PODCAST: Health First Neurologist Dr. Cindy Joseph Addresses Multiple Sclerosis and Game-Changing Treatments
By Space Coast Daily // August 24, 2023
National Multiple Sclerosis Society: nearly a million Americans are living with MS
CLICK HERE TO LISTEN to Dr. Cindy Joseph’s podcast explaining multiple sclerosis – hear her discuss the risk factors and innovative treatments.
BREVARD COUNTY, FLORIDA — A study funded by the National Multiple Sclerosis Society and published earlier this year found that nearly a million Americans are living with multiple sclerosis (MS).
With celebrities like Selma Blair and Montel Williams going public with their diagnoses, it can seem like the disease is spreading. It’s not, says Health First Neurologist Cindy Joseph, MD, in the latest episode of Putting Your Health First.
“It’s not more prevalent than it was before – it’s being diagnosed more,” she says. “People have better access to doctors and healthcare, and this leads to a more prompt diagnosis,” which is critical to getting effective care.
MS is an autoimmune disorder. In this case, the immune system targets tissues of the brain and spinal cord.
There are several different forms of MS, but by far the most common diagnosis is Relapsing-remitting MS (RRMS), which is characterized by attacks (relapses) followed by recovery (remission). For about 15% of MS sufferers, the diagnosis is primary progressive (PPMS) – disability accumulates after symptoms first appear.
“What this entails is that there is a progressive decline in patients function as well as increased symptoms.”
The symptoms are diverse:
■ Tingling and weakness (often on one side of the body)
■ Loss of coordination
■ Imbalance leading to falls
■ Vision problems
■ Slurred speech, and more
There is a symptom called Lhermitte’s sign that’s triggered by bowing your head that feels like a sudden electrical shock down the back of your neck and spine that radiates into your extremities. There’s another factor, Uhtoff’s syndrome, in which any of these symptoms become worse when the body becomes overheated, either because of exercise, fever or immediate environment.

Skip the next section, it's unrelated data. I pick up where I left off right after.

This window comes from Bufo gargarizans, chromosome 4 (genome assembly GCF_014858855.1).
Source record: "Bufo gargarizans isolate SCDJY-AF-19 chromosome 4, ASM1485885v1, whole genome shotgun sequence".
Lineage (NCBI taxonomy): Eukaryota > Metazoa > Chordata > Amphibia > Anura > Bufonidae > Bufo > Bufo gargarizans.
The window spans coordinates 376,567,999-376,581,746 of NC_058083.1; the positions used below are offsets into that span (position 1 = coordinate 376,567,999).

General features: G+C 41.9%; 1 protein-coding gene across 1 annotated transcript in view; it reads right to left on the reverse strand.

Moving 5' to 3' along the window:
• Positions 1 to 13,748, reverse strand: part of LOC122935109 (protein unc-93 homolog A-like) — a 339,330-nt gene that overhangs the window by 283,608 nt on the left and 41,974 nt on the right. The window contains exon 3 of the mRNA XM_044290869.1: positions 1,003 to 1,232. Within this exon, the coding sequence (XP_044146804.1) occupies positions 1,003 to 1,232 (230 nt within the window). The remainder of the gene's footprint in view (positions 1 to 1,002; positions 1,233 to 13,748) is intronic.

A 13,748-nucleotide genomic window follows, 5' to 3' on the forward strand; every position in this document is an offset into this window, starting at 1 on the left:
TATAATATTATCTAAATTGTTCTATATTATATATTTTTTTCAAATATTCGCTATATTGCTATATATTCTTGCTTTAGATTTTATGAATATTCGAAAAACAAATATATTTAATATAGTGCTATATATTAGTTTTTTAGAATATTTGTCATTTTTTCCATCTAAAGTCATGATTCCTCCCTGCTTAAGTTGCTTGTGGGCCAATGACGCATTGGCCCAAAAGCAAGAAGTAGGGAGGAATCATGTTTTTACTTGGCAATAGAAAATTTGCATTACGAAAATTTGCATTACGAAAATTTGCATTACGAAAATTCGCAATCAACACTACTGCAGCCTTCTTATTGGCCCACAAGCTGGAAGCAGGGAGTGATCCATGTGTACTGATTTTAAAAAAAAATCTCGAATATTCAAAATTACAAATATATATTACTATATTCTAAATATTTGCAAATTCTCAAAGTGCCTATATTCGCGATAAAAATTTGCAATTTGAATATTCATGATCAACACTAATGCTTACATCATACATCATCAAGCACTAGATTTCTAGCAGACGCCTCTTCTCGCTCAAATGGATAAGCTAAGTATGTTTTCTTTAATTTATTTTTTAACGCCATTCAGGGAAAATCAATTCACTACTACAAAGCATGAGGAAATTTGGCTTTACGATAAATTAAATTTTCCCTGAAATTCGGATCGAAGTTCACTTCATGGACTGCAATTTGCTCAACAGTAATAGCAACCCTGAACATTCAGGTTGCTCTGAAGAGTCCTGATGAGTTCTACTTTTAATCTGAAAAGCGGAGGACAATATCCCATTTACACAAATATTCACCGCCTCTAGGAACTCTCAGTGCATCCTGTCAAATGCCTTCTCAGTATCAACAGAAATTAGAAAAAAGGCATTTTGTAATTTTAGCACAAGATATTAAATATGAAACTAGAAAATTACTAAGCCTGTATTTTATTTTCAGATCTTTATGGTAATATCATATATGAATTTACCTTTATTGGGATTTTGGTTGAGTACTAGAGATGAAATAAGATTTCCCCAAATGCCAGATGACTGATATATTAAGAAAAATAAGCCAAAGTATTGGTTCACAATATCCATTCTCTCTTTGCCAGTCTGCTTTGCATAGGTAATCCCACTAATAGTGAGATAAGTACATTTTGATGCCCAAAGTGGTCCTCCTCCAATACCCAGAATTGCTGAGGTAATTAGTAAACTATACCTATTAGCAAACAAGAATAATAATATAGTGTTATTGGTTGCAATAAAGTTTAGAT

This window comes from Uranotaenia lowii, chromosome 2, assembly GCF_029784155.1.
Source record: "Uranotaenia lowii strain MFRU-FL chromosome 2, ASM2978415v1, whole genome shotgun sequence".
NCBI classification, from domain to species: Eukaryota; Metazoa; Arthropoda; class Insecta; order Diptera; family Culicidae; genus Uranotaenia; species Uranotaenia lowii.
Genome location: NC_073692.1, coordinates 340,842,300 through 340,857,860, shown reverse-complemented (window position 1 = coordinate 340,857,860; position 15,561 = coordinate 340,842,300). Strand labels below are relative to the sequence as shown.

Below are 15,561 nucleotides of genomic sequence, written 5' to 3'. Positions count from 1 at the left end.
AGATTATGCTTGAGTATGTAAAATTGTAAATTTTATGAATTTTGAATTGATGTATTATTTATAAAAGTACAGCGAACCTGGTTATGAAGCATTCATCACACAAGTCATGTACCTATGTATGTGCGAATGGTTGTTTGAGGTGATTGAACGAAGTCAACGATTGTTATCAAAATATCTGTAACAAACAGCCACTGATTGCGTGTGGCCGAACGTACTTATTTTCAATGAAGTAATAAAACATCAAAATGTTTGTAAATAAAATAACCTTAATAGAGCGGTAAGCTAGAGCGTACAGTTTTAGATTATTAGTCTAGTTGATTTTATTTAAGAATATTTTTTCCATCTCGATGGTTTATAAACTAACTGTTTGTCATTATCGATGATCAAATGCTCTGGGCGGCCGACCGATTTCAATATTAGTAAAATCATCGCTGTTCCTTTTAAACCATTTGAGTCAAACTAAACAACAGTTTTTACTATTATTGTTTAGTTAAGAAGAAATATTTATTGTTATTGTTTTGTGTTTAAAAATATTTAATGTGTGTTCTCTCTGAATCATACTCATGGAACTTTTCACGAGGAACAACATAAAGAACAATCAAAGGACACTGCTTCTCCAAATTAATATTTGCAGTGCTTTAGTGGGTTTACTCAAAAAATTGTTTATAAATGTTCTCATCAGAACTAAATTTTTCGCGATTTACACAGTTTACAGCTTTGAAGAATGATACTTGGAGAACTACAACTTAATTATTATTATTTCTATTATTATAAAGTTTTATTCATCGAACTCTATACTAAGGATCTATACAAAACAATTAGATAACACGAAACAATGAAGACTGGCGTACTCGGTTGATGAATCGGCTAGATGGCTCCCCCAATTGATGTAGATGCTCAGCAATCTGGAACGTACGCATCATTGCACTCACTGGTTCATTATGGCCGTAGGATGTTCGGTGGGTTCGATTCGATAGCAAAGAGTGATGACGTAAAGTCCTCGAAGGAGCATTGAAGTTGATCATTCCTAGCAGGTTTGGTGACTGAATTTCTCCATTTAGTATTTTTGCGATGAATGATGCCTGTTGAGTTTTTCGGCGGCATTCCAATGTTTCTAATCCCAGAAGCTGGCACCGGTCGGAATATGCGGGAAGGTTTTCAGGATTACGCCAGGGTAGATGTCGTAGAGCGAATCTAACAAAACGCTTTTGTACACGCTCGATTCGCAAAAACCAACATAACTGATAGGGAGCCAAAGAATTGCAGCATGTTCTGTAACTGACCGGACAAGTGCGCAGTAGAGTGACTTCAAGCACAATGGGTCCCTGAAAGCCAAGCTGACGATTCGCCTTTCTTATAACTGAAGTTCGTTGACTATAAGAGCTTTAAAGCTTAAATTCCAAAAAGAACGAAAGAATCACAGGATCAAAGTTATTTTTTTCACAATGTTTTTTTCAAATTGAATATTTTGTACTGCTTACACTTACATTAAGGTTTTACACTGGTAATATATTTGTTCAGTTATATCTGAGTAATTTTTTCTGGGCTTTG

The first onset of symptoms usually occurs between the ages of 20 and 50. Dr. Joseph said MS is not hereditary, but it may be due to mutations of the DNA. Women are much more likely – 3 to 1 – to suffer from it than men. Tobacco use and obesity are associated with it. Sunshine may be salubrious.
“Vitamin D is actually protective. So places that are further from the equator where you don’t get as much vitamin D [from the sun] create a higher risk of getting it.”
There is no cure for MS, but Dr. Joseph says managing the chronic disease has never been better.
The first immune-modulating medication for MS was developed around the turn of the century. An interferon injection helps reduce the immune response that causes symptoms, and over the last few years, there has been a surge in still more refined therapies.
“With all the recent advances, the prognosis can be very favorable, especially if caught early,” she says.
For this reason, “it’s important to go see your doctor if you think you have any of the signs or symptoms of MS so you can be diagnosed early and treated.”
Today, Americans diagnosed with MS can have a very high quality of life.
“The outlook is more promising than it’s ever been.”
CLICK HERE TO LISTEN to the full Putting Your Health First episode with Neurologist Cindy Joseph, MD.